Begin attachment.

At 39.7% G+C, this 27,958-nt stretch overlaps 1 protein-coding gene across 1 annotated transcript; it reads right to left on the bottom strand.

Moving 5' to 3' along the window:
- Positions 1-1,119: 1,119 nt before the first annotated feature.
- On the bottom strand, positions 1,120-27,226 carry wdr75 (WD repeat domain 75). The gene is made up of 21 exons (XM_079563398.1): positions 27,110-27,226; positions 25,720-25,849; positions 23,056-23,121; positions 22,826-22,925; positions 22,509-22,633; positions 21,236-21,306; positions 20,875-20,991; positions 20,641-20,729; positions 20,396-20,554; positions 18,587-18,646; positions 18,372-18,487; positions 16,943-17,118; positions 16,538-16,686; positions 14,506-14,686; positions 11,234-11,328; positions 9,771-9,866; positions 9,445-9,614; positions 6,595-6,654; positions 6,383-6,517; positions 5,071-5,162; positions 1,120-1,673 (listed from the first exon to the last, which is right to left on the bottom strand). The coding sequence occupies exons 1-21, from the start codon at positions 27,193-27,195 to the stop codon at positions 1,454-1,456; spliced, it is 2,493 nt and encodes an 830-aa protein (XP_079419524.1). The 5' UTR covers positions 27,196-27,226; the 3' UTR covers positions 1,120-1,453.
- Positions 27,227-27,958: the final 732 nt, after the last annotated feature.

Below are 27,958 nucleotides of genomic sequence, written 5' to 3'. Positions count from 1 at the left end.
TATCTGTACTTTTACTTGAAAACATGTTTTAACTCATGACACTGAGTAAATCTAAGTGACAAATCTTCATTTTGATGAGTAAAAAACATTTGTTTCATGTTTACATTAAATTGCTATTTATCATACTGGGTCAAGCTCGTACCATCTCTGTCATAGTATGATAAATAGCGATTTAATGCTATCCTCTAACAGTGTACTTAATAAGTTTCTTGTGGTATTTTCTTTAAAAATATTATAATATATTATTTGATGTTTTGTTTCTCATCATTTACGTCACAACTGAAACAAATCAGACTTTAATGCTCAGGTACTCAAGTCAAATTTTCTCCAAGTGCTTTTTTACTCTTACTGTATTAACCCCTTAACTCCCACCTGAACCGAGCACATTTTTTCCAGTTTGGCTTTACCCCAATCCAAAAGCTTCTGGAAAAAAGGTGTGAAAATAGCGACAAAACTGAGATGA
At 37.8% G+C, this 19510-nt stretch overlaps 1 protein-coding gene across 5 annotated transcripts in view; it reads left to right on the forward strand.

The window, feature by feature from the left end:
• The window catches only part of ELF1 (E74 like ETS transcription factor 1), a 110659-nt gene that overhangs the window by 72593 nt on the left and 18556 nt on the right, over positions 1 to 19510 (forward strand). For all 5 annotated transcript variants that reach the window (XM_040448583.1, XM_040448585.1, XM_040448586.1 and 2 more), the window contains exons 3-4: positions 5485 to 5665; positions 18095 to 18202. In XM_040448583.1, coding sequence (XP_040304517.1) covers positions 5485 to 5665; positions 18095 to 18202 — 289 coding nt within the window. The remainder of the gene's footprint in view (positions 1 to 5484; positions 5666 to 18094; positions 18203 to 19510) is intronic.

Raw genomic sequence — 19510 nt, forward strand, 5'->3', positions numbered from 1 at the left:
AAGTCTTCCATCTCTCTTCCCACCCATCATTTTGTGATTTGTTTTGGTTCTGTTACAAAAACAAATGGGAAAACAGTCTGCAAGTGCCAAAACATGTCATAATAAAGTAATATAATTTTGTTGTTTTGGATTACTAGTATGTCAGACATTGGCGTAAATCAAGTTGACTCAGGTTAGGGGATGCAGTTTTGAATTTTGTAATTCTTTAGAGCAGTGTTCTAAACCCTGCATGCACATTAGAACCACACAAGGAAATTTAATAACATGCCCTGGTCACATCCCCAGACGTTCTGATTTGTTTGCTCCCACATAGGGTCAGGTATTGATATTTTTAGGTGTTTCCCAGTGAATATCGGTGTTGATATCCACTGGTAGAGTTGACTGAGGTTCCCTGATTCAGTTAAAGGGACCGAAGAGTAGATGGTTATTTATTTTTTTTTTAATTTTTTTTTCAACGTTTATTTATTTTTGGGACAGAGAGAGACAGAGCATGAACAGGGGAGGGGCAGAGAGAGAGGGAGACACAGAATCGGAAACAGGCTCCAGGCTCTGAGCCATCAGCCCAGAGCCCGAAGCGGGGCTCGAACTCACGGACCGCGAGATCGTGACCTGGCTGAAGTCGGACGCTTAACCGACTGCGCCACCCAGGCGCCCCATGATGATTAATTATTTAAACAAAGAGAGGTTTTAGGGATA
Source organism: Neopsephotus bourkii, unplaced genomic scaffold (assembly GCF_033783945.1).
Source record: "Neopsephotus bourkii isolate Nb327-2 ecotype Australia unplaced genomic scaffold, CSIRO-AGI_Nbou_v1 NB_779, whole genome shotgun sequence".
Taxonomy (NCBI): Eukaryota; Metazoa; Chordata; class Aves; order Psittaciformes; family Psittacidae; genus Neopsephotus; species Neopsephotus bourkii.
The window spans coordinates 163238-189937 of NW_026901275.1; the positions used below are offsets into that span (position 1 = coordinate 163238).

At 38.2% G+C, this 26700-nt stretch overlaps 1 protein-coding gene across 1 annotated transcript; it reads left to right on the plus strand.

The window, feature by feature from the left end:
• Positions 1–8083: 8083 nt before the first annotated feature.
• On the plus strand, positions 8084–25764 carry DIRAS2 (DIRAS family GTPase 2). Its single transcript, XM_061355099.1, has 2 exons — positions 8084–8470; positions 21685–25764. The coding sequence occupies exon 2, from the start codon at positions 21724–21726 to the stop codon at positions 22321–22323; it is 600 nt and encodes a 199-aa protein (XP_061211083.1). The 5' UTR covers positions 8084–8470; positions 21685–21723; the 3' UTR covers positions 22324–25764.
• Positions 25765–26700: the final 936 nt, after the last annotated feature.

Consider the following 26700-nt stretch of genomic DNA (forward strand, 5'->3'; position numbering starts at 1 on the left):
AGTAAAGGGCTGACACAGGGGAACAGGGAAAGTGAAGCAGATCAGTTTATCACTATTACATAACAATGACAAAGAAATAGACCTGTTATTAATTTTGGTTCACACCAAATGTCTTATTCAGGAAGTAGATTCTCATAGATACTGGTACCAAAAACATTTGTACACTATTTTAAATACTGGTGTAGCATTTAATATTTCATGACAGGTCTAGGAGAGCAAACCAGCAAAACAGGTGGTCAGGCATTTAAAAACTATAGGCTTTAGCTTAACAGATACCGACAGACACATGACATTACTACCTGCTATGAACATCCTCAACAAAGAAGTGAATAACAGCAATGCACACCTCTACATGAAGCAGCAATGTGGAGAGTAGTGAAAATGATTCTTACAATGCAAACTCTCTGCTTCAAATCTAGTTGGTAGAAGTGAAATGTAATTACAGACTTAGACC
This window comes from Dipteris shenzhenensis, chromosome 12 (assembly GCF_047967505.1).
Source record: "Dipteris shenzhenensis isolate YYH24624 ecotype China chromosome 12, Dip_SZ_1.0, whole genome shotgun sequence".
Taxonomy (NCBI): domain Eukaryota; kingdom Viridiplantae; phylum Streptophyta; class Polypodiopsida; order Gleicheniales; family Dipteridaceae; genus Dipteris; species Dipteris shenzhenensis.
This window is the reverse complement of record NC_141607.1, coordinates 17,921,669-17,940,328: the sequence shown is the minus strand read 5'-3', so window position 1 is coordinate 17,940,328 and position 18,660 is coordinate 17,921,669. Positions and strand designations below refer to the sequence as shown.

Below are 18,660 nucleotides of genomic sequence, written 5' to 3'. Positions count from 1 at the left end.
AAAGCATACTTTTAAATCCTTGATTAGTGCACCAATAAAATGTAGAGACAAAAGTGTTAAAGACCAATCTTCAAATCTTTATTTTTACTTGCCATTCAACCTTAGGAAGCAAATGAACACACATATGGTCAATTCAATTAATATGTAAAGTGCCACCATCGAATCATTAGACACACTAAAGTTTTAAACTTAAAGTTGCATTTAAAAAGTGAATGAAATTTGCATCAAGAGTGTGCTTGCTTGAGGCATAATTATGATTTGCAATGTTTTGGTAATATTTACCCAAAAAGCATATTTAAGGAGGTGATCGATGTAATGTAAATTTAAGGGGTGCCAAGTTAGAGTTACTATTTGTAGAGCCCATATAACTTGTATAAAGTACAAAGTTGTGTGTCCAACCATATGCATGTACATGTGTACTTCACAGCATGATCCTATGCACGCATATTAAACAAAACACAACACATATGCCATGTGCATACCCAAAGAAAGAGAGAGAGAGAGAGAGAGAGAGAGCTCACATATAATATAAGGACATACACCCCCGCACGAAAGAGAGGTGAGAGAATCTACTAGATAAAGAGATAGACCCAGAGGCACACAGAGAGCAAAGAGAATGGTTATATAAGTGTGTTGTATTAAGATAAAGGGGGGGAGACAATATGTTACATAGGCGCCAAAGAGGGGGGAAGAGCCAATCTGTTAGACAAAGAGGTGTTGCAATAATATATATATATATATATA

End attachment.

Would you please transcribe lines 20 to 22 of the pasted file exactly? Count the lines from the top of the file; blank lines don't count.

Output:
• On the plus strand, positions 8084–25764 carry DIRAS2 (DIRAS family GTPase 2). Its single transcript, XM_061355099.1, has 2 exons — positions 8084–8470; positions 21685–25764. The coding sequence occupies exon 2, from the start codon at positions 21724–21726 to the stop codon at positions 22321–22323; it is 600 nt and encodes a 199-aa protein (XP_061211083.1). The 5' UTR covers positions 8084–8470; positions 21685–21723; the 3' UTR covers positions 22324–25764.
• Positions 25765–26700: the final 936 nt, after the last annotated feature.

Consider the following 26700-nt stretch of genomic DNA (forward strand, 5'->3'; position numbering starts at 1 on the left):